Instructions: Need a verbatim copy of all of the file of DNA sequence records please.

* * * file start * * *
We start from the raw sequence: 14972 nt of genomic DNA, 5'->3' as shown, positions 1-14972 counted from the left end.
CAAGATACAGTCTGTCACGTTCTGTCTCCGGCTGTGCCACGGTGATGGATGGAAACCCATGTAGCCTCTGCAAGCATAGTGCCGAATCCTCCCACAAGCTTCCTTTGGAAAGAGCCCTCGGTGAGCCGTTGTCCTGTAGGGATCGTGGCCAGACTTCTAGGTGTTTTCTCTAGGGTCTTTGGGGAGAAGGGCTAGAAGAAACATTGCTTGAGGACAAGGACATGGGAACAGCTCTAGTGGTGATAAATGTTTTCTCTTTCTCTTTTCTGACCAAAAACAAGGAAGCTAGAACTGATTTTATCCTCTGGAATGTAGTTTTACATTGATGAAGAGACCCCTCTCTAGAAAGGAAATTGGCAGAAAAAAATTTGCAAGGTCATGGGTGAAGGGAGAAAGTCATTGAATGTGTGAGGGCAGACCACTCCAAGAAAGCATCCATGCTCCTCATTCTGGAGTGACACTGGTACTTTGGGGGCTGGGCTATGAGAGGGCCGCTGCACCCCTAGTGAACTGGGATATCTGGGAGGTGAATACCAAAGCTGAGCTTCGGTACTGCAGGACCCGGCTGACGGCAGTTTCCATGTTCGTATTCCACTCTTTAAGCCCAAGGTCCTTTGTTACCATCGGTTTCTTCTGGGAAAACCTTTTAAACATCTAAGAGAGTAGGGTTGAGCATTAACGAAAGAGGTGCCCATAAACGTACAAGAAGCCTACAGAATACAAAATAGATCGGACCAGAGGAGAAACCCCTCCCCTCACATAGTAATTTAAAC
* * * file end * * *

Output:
We start from the raw sequence: 14972 nt of genomic DNA, 5'->3' as shown, positions 1-14972 counted from the left end.
CAAGATACAGTCTGTCACGTTCTGTCTCCGGCTGTGCCACGGTGATGGATGGAAACCCATGTAGCCTCTGCAAGCATAGTGCCGAATCCTCCCACAAGCTTCCTTTGGAAAGAGCCCTCGGTGAGCCGTTGTCCTGTAGGGATCGTGGCCAGACTTCTAGGTGTTTTCTCTAGGGTCTTTGGGGAGAAGGGCTAGAAGAAACATTGCTTGAGGACAAGGACATGGGAACAGCTCTAGTGGTGATAAATGTTTTCTCTTTCTCTTTTCTGACCAAAAACAAGGAAGCTAGAACTGATTTTATCCTCTGGAATGTAGTTTTACATTGATGAAGAGACCCCTCTCTAGAAAGGAAATTGGCAGAAAAAAATTTGCAAGGTCATGGGTGAAGGGAGAAAGTCATTGAATGTGTGAGGGCAGACCACTCCAAGAAAGCATCCATGCTCCTCATTCTGGAGTGACACTGGTACTTTGGGGGCTGGGCTATGAGAGGGCCGCTGCACCCCTAGTGAACTGGGATATCTGGGAGGTGAATACCAAAGCTGAGCTTCGGTACTGCAGGACCCGGCTGACGGCAGTTTCCATGTTCGTATTCCACTCTTTAAGCCCAAGGTCCTTTGTTACCATCGGTTTCTTCTGGGAAAACCTTTTAAACATCTAAGAGAGTAGGGTTGAGCATTAACGAAAGAGGTGCCCATAAACGTACAAGAAGCCTACAGAATACAAAATAGATCGGACCAGAGGAGAAACCCCTCCCCTCACATAGTAATTTAAAC